Just what you wanted to see, a video of former Michigan State star Denzel Valentine throwing an alley-oop off the glass to current Michigan State star Miles Bridges in a Pro-Am in Michigan:
A day after Grayson Allen threw an alley-oop to Trevon Duval for Duke’s entry into the #DriveByDunkChallenge, Kentucky’s team of freshmen decided to do one of their own:
That would be, in order, Johnny David, Jarrod Vanderbilt, Nick Richards, PJ Washington and Kevin Knox abusing some poor sap’s rim somewhere in Lexington.
But was that better than John Calipari’s attempt?
Watching Michigan State’s Miles Bridges throw down high-level dunks in local summer pro-ams has been a good way to pass the time the last few weeks.
The 6-foot-7 Bridges has been annihilating rims all summer as he had more ridiculous dunks on Tuesday night. Playing with former Michigan State star Denzel Valentine and some of his current Spartans teammates, Bridges had more crowd-pleasing plays to add to his summer reel.
Lansing State Journal reporter James Edwards III has been on the scene for Bridges’ games all summer as he has more dunks from the future lottery pick.
Minnesota is keeping a big-time shooter at home as Class of 2018 shooting guard Gabe Kalscheur pledged to the Golden Gophers on Tuesday.
The 6-foot-4 Kalscheur is the third in-state prospect to pledge to head coach Richard Pitino in the Class of 2018 as he joins three-star forward Jarvis Thomas and four-star big man Daniel Oturu. The three-star Kalscheur gives Minnesota a valuable floor spacer and a winner as he’s a three-time state champion at DeLaSalle. All three of these commitments also played together with Howard Pulley in the Nike EYBL.
During this spring and summer in the Nike EYBL, Kalscheur averaged 14.9 points and shot 39 percent from three-point range as he made 61 treys in 21 games.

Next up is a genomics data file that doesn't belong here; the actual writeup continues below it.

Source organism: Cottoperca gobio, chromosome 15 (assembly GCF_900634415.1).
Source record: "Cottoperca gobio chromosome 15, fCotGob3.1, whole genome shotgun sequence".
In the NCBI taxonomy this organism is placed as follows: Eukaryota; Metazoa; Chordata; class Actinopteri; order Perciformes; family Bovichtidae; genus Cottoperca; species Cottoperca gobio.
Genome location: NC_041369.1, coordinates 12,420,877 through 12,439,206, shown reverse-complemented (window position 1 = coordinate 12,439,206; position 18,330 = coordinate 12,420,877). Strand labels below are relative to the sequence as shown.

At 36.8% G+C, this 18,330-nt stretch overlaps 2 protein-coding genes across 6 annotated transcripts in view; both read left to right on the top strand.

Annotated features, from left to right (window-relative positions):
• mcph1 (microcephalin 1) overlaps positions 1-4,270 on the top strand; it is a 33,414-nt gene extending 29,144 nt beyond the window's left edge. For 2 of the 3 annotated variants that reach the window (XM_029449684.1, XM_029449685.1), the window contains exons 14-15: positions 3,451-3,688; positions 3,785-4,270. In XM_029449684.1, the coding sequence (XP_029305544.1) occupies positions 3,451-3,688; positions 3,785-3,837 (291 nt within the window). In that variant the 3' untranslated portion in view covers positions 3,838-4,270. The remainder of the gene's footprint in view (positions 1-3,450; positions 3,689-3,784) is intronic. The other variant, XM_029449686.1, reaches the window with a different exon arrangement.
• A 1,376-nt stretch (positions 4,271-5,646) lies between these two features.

Pitino has certainly done a nice job of keeping local players home as he’s hoping that trend continues with upcoming in-state five-star prospects like 2018 point guard Tre Jones and 2019 forward Matthew Hurt. The Golden Gophers will have to win national recruiting battles to keep those guys home, but they’ve done a nice job of getting the other guys that they need to keep home.
North Carolina and the NCAA have released additional responses and set the dates for a future hearing on Tuesday amid an investigation into paper classes given by the university’s African-American Studies Department.
The NCAA’s allegations center around UNC’s athletes — most notably members of football, men’s and women’s basketball teams — allegedly being guided to the fake classes in order to keep GPAs high enough to remain eligible. The fake classes typically had a high number of athletes enrolled each semester.
While North Carolina argued in May that this should be a school matter and not an NCAA matter, the NCAA responded to the matter in its belief that it has the right to investigate the classes. North Carolina is facing five top-level charges in the case with lack of institutional control among the charges.
A two-day hearing will be held with the NCAA in Nashville on August 16-17.
“The hearing is the next step in bringing closure to this longstanding issue by allowing us the opportunity to address the Committee on Infractions and present the facts,” said Joel Curran, vice chancellor of University communications. “The NCAA has requested certain individuals from the University attend the proceedings. It is standard practice for the current head coaches of programs referenced in a notice of allegations to attend. Therefore, Coaches Larry Fedora (football), Sylvia Hatchell (women’s basketball) and Roy Williams (men’s basketball) will accompany University representatives to the hearing.”